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9:48 p.m. - 2006-05-24
The Wild Buffalo.
Greetings Critter Seekers,

I hope you all had a fantastic hump day. Indeed, to celebrate this weekly milestone, I will feature a humped creature: The American Bison!


Bison bison is the scientific name of the American buffalo, while the European bison (or wisent) is known as Bison bonasus. There is also a species in the U.S. called the wood bison; although it seems to have been completely interbred with the American bison.

It is actually inaccurate to call a bison a buffalo, as the latter name really refers to African and Asian species of cattle. But, oh well.

The wild buffalo is the largest North American land animal! Males can reach over ten feet long and six feet high at the shoulder. Adult bulls can weigh of over 2,000 pounds and run 30 miles per hour!

Male and female bison can be differentiated by the female's smaller size, as well as a less significant variation in the length of her hair. Bison usually roam in groups; cow groups include females, immature males, and elderly males. Bulls hang out together too, but become more interested in cow groups come breeding time. When bison travel, they form a line headed by a matriarch.

Bison possess excellent hearing and sense of smell. They groom themselves every day, by rubbing against trees and rocks, and rolling in the dust. The prairie environment is truly shaped by the grazing of the buffalo and these dust wallows.

Before Europeans came to Amurrica, the bison population stretched from Alaska to Mexico, with a herd 30 million strong. Some scientists consider this to be the largest population of big animals ever to roam the earth. In 1890, however, the buffalo population was hunted down to only about 1,000. Not only was their habitat overrun, but they were overhunted by both Native Americans and European Americans. Most harmful was the government's plan to eradicate the bison in order to ruin the livelihood of Plains Indians.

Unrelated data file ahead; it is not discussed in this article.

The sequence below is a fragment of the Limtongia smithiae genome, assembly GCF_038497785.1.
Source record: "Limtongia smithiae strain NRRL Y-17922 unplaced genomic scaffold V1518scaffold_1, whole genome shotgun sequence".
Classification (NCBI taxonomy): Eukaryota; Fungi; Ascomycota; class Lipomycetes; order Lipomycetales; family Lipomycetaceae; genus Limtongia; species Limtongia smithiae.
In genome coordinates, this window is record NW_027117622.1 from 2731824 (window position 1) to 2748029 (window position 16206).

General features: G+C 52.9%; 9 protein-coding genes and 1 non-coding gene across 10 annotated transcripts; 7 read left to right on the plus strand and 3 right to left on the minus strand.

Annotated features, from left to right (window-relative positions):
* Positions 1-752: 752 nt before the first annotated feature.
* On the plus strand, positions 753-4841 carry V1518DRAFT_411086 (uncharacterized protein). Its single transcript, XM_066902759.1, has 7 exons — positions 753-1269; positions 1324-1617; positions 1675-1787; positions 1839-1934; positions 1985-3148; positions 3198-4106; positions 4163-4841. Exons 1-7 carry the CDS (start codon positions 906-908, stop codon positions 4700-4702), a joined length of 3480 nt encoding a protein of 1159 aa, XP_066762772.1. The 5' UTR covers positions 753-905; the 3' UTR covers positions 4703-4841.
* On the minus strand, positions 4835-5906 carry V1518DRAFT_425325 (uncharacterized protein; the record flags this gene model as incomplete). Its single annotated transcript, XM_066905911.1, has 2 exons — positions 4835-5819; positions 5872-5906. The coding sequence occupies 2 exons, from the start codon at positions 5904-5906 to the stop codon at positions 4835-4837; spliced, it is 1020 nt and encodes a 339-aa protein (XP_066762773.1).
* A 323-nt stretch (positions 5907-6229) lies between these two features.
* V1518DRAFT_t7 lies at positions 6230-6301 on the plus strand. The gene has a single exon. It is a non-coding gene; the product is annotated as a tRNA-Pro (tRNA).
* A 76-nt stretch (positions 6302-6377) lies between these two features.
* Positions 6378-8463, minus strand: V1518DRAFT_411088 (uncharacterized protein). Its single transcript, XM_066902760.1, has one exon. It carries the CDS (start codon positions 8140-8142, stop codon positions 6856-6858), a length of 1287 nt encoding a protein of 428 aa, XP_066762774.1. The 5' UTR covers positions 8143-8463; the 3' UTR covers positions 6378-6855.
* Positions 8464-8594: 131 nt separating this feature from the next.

Thankfully, the American bison became protected, and now around 200,000 animals roam in several national parks. Yellowstone Park in Wyoming and Wood Buffalo Park, in the Northwest Territory of Canada have the largest herds.

Activists with the World Wildlife Fund are working to preserve the genetic purity of buffalo, as there are only six small herds that don't contain cattle genes. WWF is placing some of these bison in a preserve in Montana.

I didn't know buffalo could be interbred with yaks! This results in a creature called a yakalo. Other cattle can mix with bison as well, especially beef cows; the result of this union is called a beefalo or cattalo. I guess the goal is a larger animal, with less fat content than a cow. Also I bet beefalo are cute.

We've talked about buffalo racial diversity, but not the act of bison luv itself! Well, males and females start getting randy in June through September. As with many animals, size matters when it comes to who gets to mate with who. (I'll let you interpret that however you want.) Females reach sexual maturity at around age three, but males wait until age six, so they'll be larger and more competitive against other males. Bulls "tend" cows, which means they linger around a female to make sure no other males come around. Anyway, larger bulls win most scuffles that arise when the female buffalo is in heat, and then is allowed to mate with her. All this tending and fighting must tire the bulls out, as buffalo intercourse doesn't take long!

The bison cow carries the baby around 285 days, so the calves are born from April to May. When it's time, the cow leaves the herd and gives birth by herself in an area with a lot of cover. Several days later Mama and Munchkin return to the herd. Buffalo calves will nurse for seven to eight months.

I hope you've learned something about our friend the buffalo! And I hope you spot some in your travels this summer.


P.S. As I started my research, I found a lot of info about Buffalo, NY, the town from which my dear roommate hails! So, another shout out to D in St. Louis!


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